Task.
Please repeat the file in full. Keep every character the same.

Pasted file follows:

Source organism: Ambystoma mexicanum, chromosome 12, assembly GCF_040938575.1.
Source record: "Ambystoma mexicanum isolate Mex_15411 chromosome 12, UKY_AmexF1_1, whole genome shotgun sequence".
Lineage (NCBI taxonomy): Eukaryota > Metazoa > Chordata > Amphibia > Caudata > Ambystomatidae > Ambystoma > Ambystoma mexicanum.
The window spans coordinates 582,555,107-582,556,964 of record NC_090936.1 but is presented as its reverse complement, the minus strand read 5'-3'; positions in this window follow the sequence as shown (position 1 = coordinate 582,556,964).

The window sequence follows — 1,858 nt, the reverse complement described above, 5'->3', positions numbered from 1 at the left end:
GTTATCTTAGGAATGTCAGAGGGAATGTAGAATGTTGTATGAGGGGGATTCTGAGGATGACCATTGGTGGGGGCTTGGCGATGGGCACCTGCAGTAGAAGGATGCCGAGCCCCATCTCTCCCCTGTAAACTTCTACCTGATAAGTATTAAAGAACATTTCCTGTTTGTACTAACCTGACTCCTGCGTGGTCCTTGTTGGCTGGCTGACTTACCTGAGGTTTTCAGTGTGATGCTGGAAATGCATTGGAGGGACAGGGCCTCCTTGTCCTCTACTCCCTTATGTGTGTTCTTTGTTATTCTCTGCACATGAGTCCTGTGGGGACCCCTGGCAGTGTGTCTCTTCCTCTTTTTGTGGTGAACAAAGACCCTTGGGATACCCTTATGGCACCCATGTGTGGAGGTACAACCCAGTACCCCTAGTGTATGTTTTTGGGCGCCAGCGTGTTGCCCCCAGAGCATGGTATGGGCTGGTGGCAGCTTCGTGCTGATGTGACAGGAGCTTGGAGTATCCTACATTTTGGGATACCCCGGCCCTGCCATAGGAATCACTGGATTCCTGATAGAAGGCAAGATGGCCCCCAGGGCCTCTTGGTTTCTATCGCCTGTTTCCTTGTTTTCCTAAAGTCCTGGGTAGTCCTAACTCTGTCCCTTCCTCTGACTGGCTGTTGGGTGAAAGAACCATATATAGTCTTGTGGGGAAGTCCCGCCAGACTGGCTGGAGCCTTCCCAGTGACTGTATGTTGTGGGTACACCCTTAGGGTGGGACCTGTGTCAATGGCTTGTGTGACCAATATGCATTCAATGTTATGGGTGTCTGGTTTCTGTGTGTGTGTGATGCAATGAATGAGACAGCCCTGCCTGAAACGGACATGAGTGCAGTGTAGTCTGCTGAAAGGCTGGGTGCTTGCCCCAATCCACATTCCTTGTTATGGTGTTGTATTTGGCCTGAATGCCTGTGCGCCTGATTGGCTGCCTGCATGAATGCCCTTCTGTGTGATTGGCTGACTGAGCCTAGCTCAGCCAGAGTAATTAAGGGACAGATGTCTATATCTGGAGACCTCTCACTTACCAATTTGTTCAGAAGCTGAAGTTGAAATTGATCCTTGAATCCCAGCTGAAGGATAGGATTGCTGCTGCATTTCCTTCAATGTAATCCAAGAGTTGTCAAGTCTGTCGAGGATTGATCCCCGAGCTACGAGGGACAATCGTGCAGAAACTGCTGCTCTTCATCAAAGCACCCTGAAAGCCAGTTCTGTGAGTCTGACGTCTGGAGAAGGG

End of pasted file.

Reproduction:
Source organism: Ambystoma mexicanum, chromosome 12, assembly GCF_040938575.1.
Source record: "Ambystoma mexicanum isolate Mex_15411 chromosome 12, UKY_AmexF1_1, whole genome shotgun sequence".
Lineage (NCBI taxonomy): Eukaryota > Metazoa > Chordata > Amphibia > Caudata > Ambystomatidae > Ambystoma > Ambystoma mexicanum.
The window spans coordinates 582,555,107-582,556,964 of record NC_090936.1 but is presented as its reverse complement, the minus strand read 5'-3'; positions in this window follow the sequence as shown (position 1 = coordinate 582,556,964).

The window sequence follows — 1,858 nt, the reverse complement described above, 5'->3', positions numbered from 1 at the left end:
GTTATCTTAGGAATGTCAGAGGGAATGTAGAATGTTGTATGAGGGGGATTCTGAGGATGACCATTGGTGGGGGCTTGGCGATGGGCACCTGCAGTAGAAGGATGCCGAGCCCCATCTCTCCCCTGTAAACTTCTACCTGATAAGTATTAAAGAACATTTCCTGTTTGTACTAACCTGACTCCTGCGTGGTCCTTGTTGGCTGGCTGACTTACCTGAGGTTTTCAGTGTGATGCTGGAAATGCATTGGAGGGACAGGGCCTCCTTGTCCTCTACTCCCTTATGTGTGTTCTTTGTTATTCTCTGCACATGAGTCCTGTGGGGACCCCTGGCAGTGTGTCTCTTCCTCTTTTTGTGGTGAACAAAGACCCTTGGGATACCCTTATGGCACCCATGTGTGGAGGTACAACCCAGTACCCCTAGTGTATGTTTTTGGGCGCCAGCGTGTTGCCCCCAGAGCATGGTATGGGCTGGTGGCAGCTTCGTGCTGATGTGACAGGAGCTTGGAGTATCCTACATTTTGGGATACCCCGGCCCTGCCATAGGAATCACTGGATTCCTGATAGAAGGCAAGATGGCCCCCAGGGCCTCTTGGTTTCTATCGCCTGTTTCCTTGTTTTCCTAAAGTCCTGGGTAGTCCTAACTCTGTCCCTTCCTCTGACTGGCTGTTGGGTGAAAGAACCATATATAGTCTTGTGGGGAAGTCCCGCCAGACTGGCTGGAGCCTTCCCAGTGACTGTATGTTGTGGGTACACCCTTAGGGTGGGACCTGTGTCAATGGCTTGTGTGACCAATATGCATTCAATGTTATGGGTGTCTGGTTTCTGTGTGTGTGTGATGCAATGAATGAGACAGCCCTGCCTGAAACGGACATGAGTGCAGTGTAGTCTGCTGAAAGGCTGGGTGCTTGCCCCAATCCACATTCCTTGTTATGGTGTTGTATTTGGCCTGAATGCCTGTGCGCCTGATTGGCTGCCTGCATGAATGCCCTTCTGTGTGATTGGCTGACTGAGCCTAGCTCAGCCAGAGTAATTAAGGGACAGATGTCTATATCTGGAGACCTCTCACTTACCAATTTGTTCAGAAGCTGAAGTTGAAATTGATCCTTGAATCCCAGCTGAAGGATAGGATTGCTGCTGCATTTCCTTCAATGTAATCCAAGAGTTGTCAAGTCTGTCGAGGATTGATCCCCGAGCTACGAGGGACAATCGTGCAGAAACTGCTGCTCTTCATCAAAGCACCCTGAAAGCCAGTTCTGTGAGTCTGACGTCTGGAGAAGGG